I wondered if it may be possible to have contact details on your site to make it easier for folk to access the local churches?

I look forward to hearing from you,

with every blessing,


“the church is to be a catalyst not a catacomb”        

Martyn Percy

Rev’d Canon Vanda Perrett MA

The Rectory, Rectory Road, St BuryanPenzance TR19 6BB

01736 810216

Cycling Breakdown Cover?

One of the worrying issues for most end to enders is how to deal with mechanical problems en route. Certainly you will need to be prepared to deal with punctures, although if you have a decent pair of new tyres you might get lucky.  But what about more drastic mechanical issues?  How many tools should you carry?  Should you carry spare parts; spokes etc?  What if you cannot fix the problem…and you are twenty miles form the nearest house in the wilds of Scotland…with night setting in?

On my last LEJOG I suffered a ripped tyre and consequently a series of four punctures within a couple of miles on a canal path.  It was my own fault for riding with lightweight road tyres, that were badly worn before I started (my excuse is I was testing the limits of what I could get away with for the sake of research).  I used up all my spare inner tubes and was stuck.  I phoned home, got the emergency services (wife) to locate a nearby B&B and limped the four miles to it, having bodged a very low pressure repair.  The next day I rode the bike very slowly ten miles to a bike shop, which was closed.  I then limped another eight miles to the next closest bike shop and had new tyres fitted.  Hooray!  But I still had 150 + miles to ride to get to my next B&B and it was already 11:00.

Since then (and I may be slow on the uptake) I have discovered Cycle Break Down Cover.

This is an AA style service for bicycles.  From researching on the internet I have taken out cover with ETA Insurance.  They seem pretty ethically minded and I have full cover for £18 a year. Cover includes:

  • pick up from any road in the UK that is navigable by recovery van
  • transport for you and your bicycle back to a safe location*
  • unlimited call outs**
  • 90 days european cover
  • 60 days worldwide cover

* they will take you to the nearest repair shop, railway station, car rental agency, overnight accommodation or home, within 25 miles.

**  if you have been rescued for the same fault three times in a year you will need to provide proof of the issue being fixed before they will pick you up for the same fault again. 

They also provide cycling specific insurance.  If you take this option then the break down cover is included for free.

If I had been covered on my last trip LEJOG when I ripped my tyre and punctured 4 times in a very short distance, I would have been rescued and at the bike shop within an hour or two.  I could have then continued on to my prearranged B&B stop.  I would have saved the £60 cost of the additional B&B (I had paid in advance for the much cheaper one I missed) and wouldn’t have had to face a 160+ mile day.  Now, in my mind that would have been £18 very well spent!

If you want more details on the breakdown cover here is a link:

Please note that this link takes you to the Cycling Insurance page, which includes Cycling Breakdown Cover.  If you want Breakdown Cover only, scroll halfway down the page and there is a link in the menu on the left hand side.

Erratic, Spontaneous Training – Why Not to Do It

In June I am supposed to be cycle touring.  Two days ago I was undecided upon my route.  Today, wiped and shattered, I am fairly sure which roads to follow – the short and uncomplicated ones.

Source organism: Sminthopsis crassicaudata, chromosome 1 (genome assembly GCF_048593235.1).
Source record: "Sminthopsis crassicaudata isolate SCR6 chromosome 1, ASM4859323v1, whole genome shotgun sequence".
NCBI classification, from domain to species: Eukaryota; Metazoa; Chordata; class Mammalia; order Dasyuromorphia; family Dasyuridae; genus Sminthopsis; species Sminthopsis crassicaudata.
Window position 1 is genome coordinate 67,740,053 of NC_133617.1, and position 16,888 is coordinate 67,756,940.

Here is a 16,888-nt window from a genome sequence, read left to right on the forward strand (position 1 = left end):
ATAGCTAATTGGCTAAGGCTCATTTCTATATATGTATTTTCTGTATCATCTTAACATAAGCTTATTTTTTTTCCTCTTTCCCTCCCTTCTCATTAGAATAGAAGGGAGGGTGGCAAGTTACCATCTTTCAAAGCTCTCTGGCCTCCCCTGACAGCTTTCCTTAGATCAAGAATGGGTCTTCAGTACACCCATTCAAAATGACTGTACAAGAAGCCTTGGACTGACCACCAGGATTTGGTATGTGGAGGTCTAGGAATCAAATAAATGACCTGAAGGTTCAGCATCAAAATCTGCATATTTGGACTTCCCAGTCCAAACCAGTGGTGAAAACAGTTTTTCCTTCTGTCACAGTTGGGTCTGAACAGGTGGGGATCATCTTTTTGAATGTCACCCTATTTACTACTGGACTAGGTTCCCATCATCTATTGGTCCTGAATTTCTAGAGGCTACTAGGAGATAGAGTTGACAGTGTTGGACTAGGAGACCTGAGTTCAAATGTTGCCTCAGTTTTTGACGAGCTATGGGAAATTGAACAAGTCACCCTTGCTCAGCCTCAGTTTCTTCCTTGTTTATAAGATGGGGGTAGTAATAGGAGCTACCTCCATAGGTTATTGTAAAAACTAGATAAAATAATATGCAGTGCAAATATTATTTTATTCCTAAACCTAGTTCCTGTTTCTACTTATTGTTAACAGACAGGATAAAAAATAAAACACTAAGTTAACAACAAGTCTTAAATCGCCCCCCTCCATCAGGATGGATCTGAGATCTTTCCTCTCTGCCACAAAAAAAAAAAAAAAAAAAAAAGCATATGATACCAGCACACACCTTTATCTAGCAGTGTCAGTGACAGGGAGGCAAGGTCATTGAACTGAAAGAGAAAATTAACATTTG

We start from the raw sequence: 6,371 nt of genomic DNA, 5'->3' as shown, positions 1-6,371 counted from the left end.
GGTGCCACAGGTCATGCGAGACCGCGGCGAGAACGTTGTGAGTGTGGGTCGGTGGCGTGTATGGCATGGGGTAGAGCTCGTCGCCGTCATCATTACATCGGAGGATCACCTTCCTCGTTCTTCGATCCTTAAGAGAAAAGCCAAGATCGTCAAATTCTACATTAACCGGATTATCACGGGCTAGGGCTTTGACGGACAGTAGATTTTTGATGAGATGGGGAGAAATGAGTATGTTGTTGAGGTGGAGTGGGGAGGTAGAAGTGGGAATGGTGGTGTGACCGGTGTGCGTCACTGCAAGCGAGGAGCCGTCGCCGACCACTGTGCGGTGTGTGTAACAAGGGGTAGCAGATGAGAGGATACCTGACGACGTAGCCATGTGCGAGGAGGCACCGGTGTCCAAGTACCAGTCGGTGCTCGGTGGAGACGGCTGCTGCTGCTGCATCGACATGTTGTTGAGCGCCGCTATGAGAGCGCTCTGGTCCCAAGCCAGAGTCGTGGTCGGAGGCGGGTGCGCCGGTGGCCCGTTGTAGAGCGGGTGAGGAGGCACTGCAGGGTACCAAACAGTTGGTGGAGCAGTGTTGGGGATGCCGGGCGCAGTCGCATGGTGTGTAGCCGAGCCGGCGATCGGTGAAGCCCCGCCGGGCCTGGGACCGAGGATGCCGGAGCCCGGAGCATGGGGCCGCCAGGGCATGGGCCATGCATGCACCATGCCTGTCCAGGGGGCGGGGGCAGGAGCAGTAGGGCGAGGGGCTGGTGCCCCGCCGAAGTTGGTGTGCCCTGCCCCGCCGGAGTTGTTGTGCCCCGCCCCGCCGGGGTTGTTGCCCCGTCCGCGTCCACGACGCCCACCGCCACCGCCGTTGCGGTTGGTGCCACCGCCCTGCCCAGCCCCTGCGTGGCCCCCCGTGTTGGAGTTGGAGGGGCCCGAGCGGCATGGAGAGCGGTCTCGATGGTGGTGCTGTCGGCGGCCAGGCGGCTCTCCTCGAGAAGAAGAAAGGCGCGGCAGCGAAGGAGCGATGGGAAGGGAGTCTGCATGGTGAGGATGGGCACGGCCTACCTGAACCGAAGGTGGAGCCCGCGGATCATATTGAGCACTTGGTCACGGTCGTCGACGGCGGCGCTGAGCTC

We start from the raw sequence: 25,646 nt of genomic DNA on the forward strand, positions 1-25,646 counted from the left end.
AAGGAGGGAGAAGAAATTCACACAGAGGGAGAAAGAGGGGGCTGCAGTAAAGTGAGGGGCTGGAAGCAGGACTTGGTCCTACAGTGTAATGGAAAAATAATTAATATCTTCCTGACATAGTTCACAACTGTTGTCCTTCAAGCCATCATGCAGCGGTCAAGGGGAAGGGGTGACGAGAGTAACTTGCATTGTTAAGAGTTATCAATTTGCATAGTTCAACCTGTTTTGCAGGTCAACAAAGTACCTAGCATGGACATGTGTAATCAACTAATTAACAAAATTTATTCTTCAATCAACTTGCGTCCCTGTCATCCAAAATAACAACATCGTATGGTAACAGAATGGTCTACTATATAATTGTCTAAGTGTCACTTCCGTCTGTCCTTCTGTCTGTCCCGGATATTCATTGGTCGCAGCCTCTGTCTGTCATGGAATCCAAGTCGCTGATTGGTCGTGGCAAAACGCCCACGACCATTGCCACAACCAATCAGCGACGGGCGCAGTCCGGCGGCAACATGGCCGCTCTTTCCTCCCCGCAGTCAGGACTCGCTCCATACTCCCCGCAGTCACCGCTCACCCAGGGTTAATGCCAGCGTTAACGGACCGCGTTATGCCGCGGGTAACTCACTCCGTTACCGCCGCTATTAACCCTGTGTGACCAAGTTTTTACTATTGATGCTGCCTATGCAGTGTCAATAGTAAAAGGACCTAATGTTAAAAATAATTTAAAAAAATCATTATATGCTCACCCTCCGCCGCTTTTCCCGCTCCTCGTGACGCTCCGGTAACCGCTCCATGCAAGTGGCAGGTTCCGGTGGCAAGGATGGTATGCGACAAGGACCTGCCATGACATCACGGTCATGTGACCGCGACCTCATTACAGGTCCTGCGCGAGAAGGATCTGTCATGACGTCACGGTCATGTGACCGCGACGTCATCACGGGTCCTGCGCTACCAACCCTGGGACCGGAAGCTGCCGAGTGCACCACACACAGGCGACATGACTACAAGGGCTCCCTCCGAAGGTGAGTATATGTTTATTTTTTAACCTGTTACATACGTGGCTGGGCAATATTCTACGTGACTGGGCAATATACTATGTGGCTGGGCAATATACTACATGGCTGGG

My training this year has consisted of 10 mile commuting cycles three days a week and then a 175 mile ride to the Isle of Wight at Easter.  This is not the smooth, double peaking training programme I recommend on my website, but I thought it should definitely have two peaks.  So, I booked in at very short notice to the Surf and Turf 400 audax ride out of Newton Abbot on Saturday.

The Surf and Turf 400 route consisted of a straggling loop along the north coast of Cornwall to Polzeath and back across country to Newton Abbot at roughly 300km and then a bonus loop of 100km.  The weather was wet.  Very wet.  By the time I reached Polzeath I was extremely cold, shivering uncontrollably.   I decided not to linger at the control and carried on.  The 20% climb from the beach helped warm me, as did the frequent climbs thereafter (and before) but on every descent the chill reclaimed me.  By the time I had reached Launceston and plunged down to the old A30 I had endured enough.  I decided I would not be doing the extra 100km loop – 300km was it for me.  The trouble was I still had about 90 km to go.  And it was nearly dark.

Felt like this!

I will not go into details about the misery of the next 4 or so hours.  I will definitely not go into details about my urgent bowel evacuation following downing a certain drink that provides you with modified forelimbs that bears large feathers and are used for flying.   I will be positive and say that the rain stopped and I warmed up a bit.  And by 01:00 yesterday I was safely tucked up in bed feeling sorry for the people still chugging around the bonus loop – the ride was a qualifier for Paris-Brest-Paris and had to be completed by some, despite the allure of a car home at the 300km point.

My training profile now has its two peaks.  I am unlikely to do any more training, other than my usual commuting, before my tour in June.  With that in mind the thought of 1,500 miles or so to complete a tour through every county in England is not appealing and would probably be foolhardy. In my current state of exhaustion the idea of planning a trip onto foreign soil is not pressing the right buttons, so Roscoff – Santander is on the back burner.  That leaves me with Lowestoft to St David’s, via London.